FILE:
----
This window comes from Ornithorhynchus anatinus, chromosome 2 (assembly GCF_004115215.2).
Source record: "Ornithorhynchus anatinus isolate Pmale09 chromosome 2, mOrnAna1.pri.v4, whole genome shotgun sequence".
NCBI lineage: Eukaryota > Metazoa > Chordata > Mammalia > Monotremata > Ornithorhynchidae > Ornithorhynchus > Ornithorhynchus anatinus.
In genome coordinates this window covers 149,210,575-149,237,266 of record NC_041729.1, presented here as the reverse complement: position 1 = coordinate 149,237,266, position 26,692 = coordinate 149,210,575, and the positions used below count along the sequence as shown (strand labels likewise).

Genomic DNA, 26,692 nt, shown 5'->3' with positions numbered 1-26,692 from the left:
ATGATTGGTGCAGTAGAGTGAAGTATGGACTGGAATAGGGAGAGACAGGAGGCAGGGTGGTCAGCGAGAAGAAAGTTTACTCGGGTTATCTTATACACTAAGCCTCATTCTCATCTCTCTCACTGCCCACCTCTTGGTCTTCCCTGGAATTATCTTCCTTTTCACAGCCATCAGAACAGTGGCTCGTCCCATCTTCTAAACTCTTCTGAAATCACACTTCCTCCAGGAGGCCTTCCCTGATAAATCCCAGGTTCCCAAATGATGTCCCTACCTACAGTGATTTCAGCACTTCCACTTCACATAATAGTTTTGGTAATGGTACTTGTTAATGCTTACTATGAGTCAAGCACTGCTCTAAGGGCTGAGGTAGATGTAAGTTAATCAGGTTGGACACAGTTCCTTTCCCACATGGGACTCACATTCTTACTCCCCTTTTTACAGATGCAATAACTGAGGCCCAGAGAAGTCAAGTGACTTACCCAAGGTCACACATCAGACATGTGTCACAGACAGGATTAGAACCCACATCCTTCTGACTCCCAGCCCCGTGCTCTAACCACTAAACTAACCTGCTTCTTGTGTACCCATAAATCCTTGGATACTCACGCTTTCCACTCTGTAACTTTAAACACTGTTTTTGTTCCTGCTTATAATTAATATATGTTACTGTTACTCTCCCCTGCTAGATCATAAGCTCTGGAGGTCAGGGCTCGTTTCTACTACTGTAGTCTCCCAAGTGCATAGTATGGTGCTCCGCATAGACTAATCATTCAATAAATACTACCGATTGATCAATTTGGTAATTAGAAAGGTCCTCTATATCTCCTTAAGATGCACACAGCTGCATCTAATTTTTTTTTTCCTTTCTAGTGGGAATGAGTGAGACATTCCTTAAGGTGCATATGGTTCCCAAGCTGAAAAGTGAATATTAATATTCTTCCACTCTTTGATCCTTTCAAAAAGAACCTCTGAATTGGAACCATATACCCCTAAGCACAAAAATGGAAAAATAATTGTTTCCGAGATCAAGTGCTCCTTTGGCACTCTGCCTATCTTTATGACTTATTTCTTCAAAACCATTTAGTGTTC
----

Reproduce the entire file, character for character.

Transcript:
This window comes from Ornithorhynchus anatinus, chromosome 2 (assembly GCF_004115215.2).
Source record: "Ornithorhynchus anatinus isolate Pmale09 chromosome 2, mOrnAna1.pri.v4, whole genome shotgun sequence".
NCBI lineage: Eukaryota > Metazoa > Chordata > Mammalia > Monotremata > Ornithorhynchidae > Ornithorhynchus > Ornithorhynchus anatinus.
In genome coordinates this window covers 149,210,575-149,237,266 of record NC_041729.1, presented here as the reverse complement: position 1 = coordinate 149,237,266, position 26,692 = coordinate 149,210,575, and the positions used below count along the sequence as shown (strand labels likewise).

Genomic DNA, 26,692 nt, shown 5'->3' with positions numbered 1-26,692 from the left:
ATGATTGGTGCAGTAGAGTGAAGTATGGACTGGAATAGGGAGAGACAGGAGGCAGGGTGGTCAGCGAGAAGAAAGTTTACTCGGGTTATCTTATACACTAAGCCTCATTCTCATCTCTCTCACTGCCCACCTCTTGGTCTTCCCTGGAATTATCTTCCTTTTCACAGCCATCAGAACAGTGGCTCGTCCCATCTTCTAAACTCTTCTGAAATCACACTTCCTCCAGGAGGCCTTCCCTGATAAATCCCAGGTTCCCAAATGATGTCCCTACCTACAGTGATTTCAGCACTTCCACTTCACATAATAGTTTTGGTAATGGTACTTGTTAATGCTTACTATGAGTCAAGCACTGCTCTAAGGGCTGAGGTAGATGTAAGTTAATCAGGTTGGACACAGTTCCTTTCCCACATGGGACTCACATTCTTACTCCCCTTTTTACAGATGCAATAACTGAGGCCCAGAGAAGTCAAGTGACTTACCCAAGGTCACACATCAGACATGTGTCACAGACAGGATTAGAACCCACATCCTTCTGACTCCCAGCCCCGTGCTCTAACCACTAAACTAACCTGCTTCTTGTGTACCCATAAATCCTTGGATACTCACGCTTTCCACTCTGTAACTTTAAACACTGTTTTTGTTCCTGCTTATAATTAATATATGTTACTGTTACTCTCCCCTGCTAGATCATAAGCTCTGGAGGTCAGGGCTCGTTTCTACTACTGTAGTCTCCCAAGTGCATAGTATGGTGCTCCGCATAGACTAATCATTCAATAAATACTACCGATTGATCAATTTGGTAATTAGAAAGGTCCTCTATATCTCCTTAAGATGCACACAGCTGCATCTAATTTTTTTTTTCCTTTCTAGTGGGAATGAGTGAGACATTCCTTAAGGTGCATATGGTTCCCAAGCTGAAAAGTGAATATTAATATTCTTCCACTCTTTGATCCTTTCAAAAAGAACCTCTGAATTGGAACCATATACCCCTAAGCACAAAAATGGAAAAATAATTGTTTCCGAGATCAAGTGCTCCTTTGGCACTCTGCCTATCTTTATGACTTATTTCTTCAAAACCATTTAGTGTTC